Narcopolis Is the Time Machine for a Modern Era
Time travel movies, by their nature, can be complicated, confusing pieces of work. Some work incredibly well (Looper), while others fall flat (2002’s The Time Machine). Without a strong story and emotional backbone, a movie in this genre can often spin out of control, leaving viewers confused and dissatisfied.
Perhaps the reason Narcopolis (written and directed by Justin Trefgarne) works so well is the balance it strikes with viewers. While much is left up to interpretation, the movie manages to strike a strong emotional connection that leaves many of the leftover questions moot.
The movie opens in London of 2044, with Todd Ambro (James Callis) explaining why it was so important that his company, the Ambrose Corporation, helped legalize all drugs within the country twenty-five years ago. Under the emotional explanation, though, lies the true reason for it all–so that his company could have control of the population.
The movie quickly cuts to two unnamed people breaking into the Ambro headquarters, determined to stop the company’s drug work, once and for all.
Things go south, though, and the movie cuts to London of 2024.
This is where we meet our main character, Frank Grieves (Elliot Cowan), a struggling ‘Dreck’– a futuristic cop attempting to keep black market drugs off the street, which ensures the free flow of Ambro drugs.
When he discovers a disfigured body with no identification, it sets him down a path of no return, where the truth is liable to get him killed. Unable to give up the mysterious case even after being taken off it, he finds a woman named Eva Gray (Elodie Yung), who holds the missing pieces to the puzzle Frank must put together to uncover what the Ambrose Corporation is truly attempting to accomplish–to create a drug that will allow time travel.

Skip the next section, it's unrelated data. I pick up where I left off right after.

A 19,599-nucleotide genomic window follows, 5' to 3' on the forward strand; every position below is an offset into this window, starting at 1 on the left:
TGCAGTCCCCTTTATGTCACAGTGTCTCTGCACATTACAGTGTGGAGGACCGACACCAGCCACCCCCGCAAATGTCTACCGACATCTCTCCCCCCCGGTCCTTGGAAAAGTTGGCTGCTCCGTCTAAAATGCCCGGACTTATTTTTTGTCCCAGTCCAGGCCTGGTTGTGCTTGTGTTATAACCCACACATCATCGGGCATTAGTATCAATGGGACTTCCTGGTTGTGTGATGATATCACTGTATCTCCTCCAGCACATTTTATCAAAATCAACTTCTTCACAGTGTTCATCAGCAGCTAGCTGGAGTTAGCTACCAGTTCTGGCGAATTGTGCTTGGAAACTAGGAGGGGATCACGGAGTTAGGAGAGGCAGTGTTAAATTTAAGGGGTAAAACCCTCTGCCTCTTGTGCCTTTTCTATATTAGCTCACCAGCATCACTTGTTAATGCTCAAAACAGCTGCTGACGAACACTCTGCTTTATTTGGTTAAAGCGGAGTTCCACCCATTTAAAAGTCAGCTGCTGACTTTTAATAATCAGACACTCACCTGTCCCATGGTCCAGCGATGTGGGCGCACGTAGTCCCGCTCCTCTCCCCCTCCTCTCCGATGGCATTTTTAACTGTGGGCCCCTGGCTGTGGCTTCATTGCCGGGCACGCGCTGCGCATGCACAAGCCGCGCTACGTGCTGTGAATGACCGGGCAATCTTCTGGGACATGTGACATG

Frank and the world he inhabits are very reminiscent of Blade Runner. While everything appears slick, there is a gritty underbelly hiding beneath it all. Both Frank and his estranged wife are recovering drug users, leading to strained relations. Due to his work and separation from his wife, Frank rarely sees his son Ben (Louis Trefgarne), but clearly dotes on him.
Frank’s relationship with Ben is the linchpin within the film; both actors do an excellent job of portraying a relationship that is rocky, yet still infused with love and care. Frank gives Ben a copy of H. G. Wells’ The Time Machine, which mirrors many of the movie’s themes–those of class, and the damage that technology can cause if placed within the wrong hands.
The movie isn’t without its faults. While the lack of explanation works in its favor when dealing with the time traveling aspects, the logic behind the sinister Ambrose Corporation is less clear, beyond “they are corporate, so they must be evil.” Why they so desperately want time travel technology is left up to interpretation, and to some viewers, could prove incredibly frustrating.
While the writing occasionally falters, the film contains some strong ideas and arresting visuals, along with a strong emotional core.
The cast is incredibly strong, and is rounded out by two Game of Thrones alumni, Jonathan Pryce and Harry Lloyd.
If you have any interest in gritty futuristic or time travel films, it’s definitely worth a viewing.
NARCOPOLIS arrives in theaters and on VOD October 2, 2015!! Check it out!!
Thanks to Theresa Karasek, for her contributions to this review.